No brainer features

Posted: September 22, 2011 in Mod Workshop, Rus Mod, Wargaming

No brainer features are the most insidious trap for a strategy game. Let’s take the Rise Of Prussia options example: Prussia may buy the intervention of England. Who will play Prussia without buying this option? Each side may buy replacements by options…Who will not buy these replacements?
A no brainer features is boring. So much boring you may forget to play it in time.Boring when playing,annoying when you forgot to play them.

In the end, gameplay is affected by the feeling something is wrong: not only activating England entry into war by option is boring no resemblance to the real process of diplomacy, but you wonder why this entry hasn’t been automated. At least, you wouldn’t be at risk to forget to activate it…

A no brainer option will kill the role playing aspect any wargame needs to be enjoying. You have to believe you’re Frederick II. Frederick II didn’t think he should have to wait yet 3 months before having sufficient EPs to buy British intervention.

 

However, ROP hasn’t diplomatic rules. How to model the diplomacy with options without creating a no brainer one?

 

FY has some options dealing with diplomacy. As much as possible, the option generates negative consequences too you must ponder when you’re thinking about buying the option. Some has unknown consequences, positive or negative in the future, changing them to a bet. Others are modelled to be partially beyond your control ( The Allied Intervention Level by example).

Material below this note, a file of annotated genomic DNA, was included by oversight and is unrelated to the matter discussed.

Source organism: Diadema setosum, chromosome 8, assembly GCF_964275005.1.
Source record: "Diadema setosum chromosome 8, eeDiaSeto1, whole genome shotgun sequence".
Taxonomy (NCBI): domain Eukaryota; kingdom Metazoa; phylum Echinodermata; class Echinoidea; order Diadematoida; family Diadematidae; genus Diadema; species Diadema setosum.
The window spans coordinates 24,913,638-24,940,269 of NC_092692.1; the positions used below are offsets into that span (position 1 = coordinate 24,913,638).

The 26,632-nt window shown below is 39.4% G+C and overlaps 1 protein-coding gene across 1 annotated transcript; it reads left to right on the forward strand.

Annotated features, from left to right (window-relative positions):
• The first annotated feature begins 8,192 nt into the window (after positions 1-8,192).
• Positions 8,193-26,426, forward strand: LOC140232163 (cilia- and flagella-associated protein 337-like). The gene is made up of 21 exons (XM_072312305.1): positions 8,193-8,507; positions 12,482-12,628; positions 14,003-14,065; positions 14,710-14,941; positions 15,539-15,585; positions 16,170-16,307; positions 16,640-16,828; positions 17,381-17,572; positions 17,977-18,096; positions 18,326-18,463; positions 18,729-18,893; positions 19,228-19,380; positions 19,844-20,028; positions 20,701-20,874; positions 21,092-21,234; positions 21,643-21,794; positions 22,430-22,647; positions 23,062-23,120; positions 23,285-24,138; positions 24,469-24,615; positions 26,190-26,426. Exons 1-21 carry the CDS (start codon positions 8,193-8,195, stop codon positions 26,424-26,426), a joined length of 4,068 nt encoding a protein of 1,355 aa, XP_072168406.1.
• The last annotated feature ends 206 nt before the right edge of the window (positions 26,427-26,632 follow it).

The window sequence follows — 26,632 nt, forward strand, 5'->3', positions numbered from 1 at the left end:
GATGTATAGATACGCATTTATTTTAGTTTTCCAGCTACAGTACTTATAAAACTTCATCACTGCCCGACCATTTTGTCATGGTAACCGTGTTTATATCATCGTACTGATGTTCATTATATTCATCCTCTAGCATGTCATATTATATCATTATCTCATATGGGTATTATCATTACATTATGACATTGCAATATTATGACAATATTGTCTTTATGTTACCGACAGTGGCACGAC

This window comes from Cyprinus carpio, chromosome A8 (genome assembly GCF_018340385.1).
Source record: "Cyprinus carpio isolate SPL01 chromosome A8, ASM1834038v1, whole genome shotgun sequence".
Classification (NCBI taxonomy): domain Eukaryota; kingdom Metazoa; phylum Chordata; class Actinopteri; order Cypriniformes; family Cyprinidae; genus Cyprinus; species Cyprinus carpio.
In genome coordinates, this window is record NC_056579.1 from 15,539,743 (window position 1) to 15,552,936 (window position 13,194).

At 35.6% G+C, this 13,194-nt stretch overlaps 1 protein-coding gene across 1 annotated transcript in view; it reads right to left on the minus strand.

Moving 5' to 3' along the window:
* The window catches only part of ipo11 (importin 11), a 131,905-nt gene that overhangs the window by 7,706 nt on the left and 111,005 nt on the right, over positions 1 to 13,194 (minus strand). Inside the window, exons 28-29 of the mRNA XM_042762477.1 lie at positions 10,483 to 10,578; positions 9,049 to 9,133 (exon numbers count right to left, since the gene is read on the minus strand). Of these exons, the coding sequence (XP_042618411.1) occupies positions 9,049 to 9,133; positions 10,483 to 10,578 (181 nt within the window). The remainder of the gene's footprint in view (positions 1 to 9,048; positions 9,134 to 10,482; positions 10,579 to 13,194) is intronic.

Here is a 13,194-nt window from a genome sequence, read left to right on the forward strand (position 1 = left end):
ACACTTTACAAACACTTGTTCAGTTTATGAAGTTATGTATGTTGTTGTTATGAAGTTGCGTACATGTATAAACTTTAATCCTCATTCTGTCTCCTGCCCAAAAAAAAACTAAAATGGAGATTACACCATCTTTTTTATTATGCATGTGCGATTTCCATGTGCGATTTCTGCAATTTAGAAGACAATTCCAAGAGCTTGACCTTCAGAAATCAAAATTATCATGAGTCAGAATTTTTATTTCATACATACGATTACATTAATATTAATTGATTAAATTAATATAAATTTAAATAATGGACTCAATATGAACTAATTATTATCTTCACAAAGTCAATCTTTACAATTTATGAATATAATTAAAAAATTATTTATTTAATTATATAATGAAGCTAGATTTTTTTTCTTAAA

Never an option, if the system is balanced( and it’s not yet the case) should be unavoidable. Never  a choice evident. Never without risk or penalties. Strategy is based not on choices ( that’s why adding endlessly details doesn’t create great strategy games), but on unforgiving choices. Yes, unforgiving and punishing errors or bad luck…

Comments
  1. MikeKO says:

    You have an important point but I think the idea is carried too far if elevated into a principle. There are a lot of forgiving choices in war where the bad result is recoverable, and some that are clearly favorable but take time, resources, or position to implement. In historical games, it is with enabling historical mistakes that your principle becomes most relevant because players can see why historical characters were led to take certain courses of action that now appear mistaken. Sidelining Lebedev is a nice hypothetical.

    Having mutually exclusive favorable options, or ones that are just expensive (in EPs for example) so you must patiently strive for them, will be more fun for most game players that ones that all have a careful balance of good and bad so can just be left alone with little effect in average result.

    I think you intend your concept to include having good options that restrict the player to certain strategies, but these may be no brainers for some players who like that approach and obviously not for others with different preferences. The role playing aspect is also relevant to some actual players – ideological compromises in RUS, for example.

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